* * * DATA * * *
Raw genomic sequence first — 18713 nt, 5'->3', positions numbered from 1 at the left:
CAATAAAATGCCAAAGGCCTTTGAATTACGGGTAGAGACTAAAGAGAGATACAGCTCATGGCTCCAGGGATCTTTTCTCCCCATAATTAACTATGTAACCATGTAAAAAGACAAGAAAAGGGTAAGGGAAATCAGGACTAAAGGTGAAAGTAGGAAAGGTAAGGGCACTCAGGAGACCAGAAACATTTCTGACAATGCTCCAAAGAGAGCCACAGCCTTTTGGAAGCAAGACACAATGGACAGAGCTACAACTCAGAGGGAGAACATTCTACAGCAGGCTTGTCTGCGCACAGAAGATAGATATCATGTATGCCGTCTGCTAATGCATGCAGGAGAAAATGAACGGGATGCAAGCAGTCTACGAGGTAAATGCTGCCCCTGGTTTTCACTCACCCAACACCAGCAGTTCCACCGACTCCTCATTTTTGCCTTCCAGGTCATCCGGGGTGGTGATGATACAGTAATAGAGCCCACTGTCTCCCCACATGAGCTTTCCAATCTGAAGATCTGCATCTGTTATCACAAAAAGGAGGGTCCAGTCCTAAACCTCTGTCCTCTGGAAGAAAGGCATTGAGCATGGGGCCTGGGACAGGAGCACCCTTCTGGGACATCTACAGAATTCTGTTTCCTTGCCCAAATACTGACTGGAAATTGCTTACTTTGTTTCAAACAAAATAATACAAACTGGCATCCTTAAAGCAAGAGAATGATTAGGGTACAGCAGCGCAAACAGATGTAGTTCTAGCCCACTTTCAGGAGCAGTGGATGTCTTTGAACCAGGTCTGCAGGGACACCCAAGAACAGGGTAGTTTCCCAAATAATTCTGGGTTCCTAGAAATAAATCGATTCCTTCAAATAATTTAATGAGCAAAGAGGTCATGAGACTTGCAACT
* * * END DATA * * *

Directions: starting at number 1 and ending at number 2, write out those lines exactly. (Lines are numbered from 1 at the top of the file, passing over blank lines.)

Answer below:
Raw genomic sequence first — 18713 nt, 5'->3', positions numbered from 1 at the left:
CAATAAAATGCCAAAGGCCTTTGAATTACGGGTAGAGACTAAAGAGAGATACAGCTCATGGCTCCAGGGATCTTTTCTCCCCATAATTAACTATGTAACCATGTAAAAAGACAAGAAAAGGGTAAGGGAAATCAGGACTAAAGGTGAAAGTAGGAAAGGTAAGGGCACTCAGGAGACCAGAAACATTTCTGACAATGCTCCAAAGAGAGCCACAGCCTTTTGGAAGCAAGACACAATGGACAGAGCTACAACTCAGAGGGAGAACATTCTACAGCAGGCTTGTCTGCGCACAGAAGATAGATATCATGTATGCCGTCTGCTAATGCATGCAGGAGAAAATGAACGGGATGCAAGCAGTCTACGAGGTAAATGCTGCCCCTGGTTTTCACTCACCCAACACCAGCAGTTCCACCGACTCCTCATTTTTGCCTTCCAGGTCATCCGGGGTGGTGATGATACAGTAATAGAGCCCACTGTCTCCCCACATGAGCTTTCCAATCTGAAGATCTGCATCTGTTATCACAAAAAGGAGGGTCCAGTCCTAAACCTCTGTCCTCTGGAAGAAAGGCATTGAGCATGGGGCCTGGGACAGGAGCACCCTTCTGGGACATCTACAGAATTCTGTTTCCTTGCCCAAATACTGACTGGAAATTGCTTACTTTGTTTCAAACAAAATAATACAAACTGGCATCCTTAAAGCAAGAGAATGATTAGGGTACAGCAGCGCAAACAGATGTAGTTCTAGCCCACTTTCAGGAGCAGTGGATGTCTTTGAACCAGGTCTGCAGGGACACCCAAGAACAGGGTAGTTTCCCAAATAATTCTGGGTTCCTAGAAATAAATCGATTCCTTCAAATAATTTAATGAGCAAAGAGGTCATGAGACTTGCAACT